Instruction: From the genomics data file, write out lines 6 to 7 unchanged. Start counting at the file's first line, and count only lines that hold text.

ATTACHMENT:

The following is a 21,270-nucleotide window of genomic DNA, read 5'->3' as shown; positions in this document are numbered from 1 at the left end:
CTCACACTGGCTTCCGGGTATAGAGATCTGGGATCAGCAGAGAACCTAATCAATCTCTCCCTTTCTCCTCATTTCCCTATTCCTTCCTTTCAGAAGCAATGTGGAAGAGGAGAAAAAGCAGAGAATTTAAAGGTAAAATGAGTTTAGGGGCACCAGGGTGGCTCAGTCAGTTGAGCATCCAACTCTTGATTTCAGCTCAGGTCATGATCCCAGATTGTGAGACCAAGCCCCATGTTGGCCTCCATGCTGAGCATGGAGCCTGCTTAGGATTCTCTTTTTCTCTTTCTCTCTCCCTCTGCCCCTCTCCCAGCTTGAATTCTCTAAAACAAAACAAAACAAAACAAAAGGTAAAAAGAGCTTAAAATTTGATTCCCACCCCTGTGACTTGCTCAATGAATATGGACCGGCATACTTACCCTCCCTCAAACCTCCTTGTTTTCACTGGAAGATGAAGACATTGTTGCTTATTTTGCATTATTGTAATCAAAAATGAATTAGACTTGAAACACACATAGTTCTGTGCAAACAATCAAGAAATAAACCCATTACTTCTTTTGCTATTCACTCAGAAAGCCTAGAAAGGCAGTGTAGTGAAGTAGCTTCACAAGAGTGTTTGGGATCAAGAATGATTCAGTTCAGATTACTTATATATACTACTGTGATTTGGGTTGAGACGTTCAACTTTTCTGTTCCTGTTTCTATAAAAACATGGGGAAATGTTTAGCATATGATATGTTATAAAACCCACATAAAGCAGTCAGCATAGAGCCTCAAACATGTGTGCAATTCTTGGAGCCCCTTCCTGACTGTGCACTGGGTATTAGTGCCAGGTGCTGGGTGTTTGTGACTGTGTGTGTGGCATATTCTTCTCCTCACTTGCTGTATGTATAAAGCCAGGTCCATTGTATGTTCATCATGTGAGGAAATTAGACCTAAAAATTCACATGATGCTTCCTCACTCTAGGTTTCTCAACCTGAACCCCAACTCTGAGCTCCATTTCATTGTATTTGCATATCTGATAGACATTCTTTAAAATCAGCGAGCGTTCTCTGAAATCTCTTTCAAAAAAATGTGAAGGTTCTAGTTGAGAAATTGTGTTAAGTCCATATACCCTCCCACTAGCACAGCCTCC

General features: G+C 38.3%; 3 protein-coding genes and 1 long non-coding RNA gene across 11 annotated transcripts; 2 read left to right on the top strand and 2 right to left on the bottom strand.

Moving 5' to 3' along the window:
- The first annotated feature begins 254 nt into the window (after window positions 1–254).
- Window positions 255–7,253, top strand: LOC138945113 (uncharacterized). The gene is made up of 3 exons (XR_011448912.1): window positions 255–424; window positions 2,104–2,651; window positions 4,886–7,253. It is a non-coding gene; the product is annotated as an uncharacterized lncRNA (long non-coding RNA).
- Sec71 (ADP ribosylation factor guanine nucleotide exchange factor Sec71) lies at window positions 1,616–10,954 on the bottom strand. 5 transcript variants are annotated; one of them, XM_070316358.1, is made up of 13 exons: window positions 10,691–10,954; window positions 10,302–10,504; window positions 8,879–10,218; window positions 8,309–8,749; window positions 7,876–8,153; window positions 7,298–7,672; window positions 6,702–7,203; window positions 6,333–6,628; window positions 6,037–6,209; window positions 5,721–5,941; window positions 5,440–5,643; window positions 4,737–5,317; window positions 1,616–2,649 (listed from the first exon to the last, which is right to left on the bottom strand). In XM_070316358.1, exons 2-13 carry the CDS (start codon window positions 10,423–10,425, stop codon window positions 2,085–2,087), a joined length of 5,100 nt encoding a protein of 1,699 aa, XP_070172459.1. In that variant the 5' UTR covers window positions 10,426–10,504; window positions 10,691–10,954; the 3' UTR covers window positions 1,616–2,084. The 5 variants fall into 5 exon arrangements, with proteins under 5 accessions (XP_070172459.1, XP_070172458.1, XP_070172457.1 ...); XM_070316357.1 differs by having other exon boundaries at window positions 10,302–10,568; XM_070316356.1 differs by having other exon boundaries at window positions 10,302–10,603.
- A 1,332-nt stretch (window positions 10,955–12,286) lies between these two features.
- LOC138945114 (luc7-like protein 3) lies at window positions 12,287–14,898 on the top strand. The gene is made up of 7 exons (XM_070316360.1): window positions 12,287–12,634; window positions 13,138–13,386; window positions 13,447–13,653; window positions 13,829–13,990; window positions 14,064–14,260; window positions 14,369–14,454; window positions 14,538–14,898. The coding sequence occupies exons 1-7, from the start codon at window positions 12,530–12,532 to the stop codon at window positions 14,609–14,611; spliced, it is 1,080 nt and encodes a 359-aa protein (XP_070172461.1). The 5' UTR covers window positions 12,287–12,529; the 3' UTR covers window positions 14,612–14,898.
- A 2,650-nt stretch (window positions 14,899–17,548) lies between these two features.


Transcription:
- Window positions 255–7,253, top strand: LOC138945113 (uncharacterized). The gene is made up of 3 exons (XR_011448912.1): window positions 255–424; window positions 2,104–2,651; window positions 4,886–7,253. It is a non-coding gene; the product is annotated as an uncharacterized lncRNA (long non-coding RNA).
- Sec71 (ADP ribosylation factor guanine nucleotide exchange factor Sec71) lies at window positions 1,616–10,954 on the bottom strand. 5 transcript variants are annotated; one of them, XM_070316358.1, is made up of 13 exons: window positions 10,691–10,954; window positions 10,302–10,504; window positions 8,879–10,218; window positions 8,309–8,749; window positions 7,876–8,153; window positions 7,298–7,672; window positions 6,702–7,203; window positions 6,333–6,628; window positions 6,037–6,209; window positions 5,721–5,941; window positions 5,440–5,643; window positions 4,737–5,317; window positions 1,616–2,649 (listed from the first exon to the last, which is right to left on the bottom strand). In XM_070316358.1, exons 2-13 carry the CDS (start codon window positions 10,423–10,425, stop codon window positions 2,085–2,087), a joined length of 5,100 nt encoding a protein of 1,699 aa, XP_070172459.1. In that variant the 5' UTR covers window positions 10,426–10,504; window positions 10,691–10,954; the 3' UTR covers window positions 1,616–2,084. The 5 variants fall into 5 exon arrangements, with proteins under 5 accessions (XP_070172459.1, XP_070172458.1, XP_070172457.1 ...); XM_070316357.1 differs by having other exon boundaries at window positions 10,302–10,568; XM_070316356.1 differs by having other exon boundaries at window positions 10,302–10,603.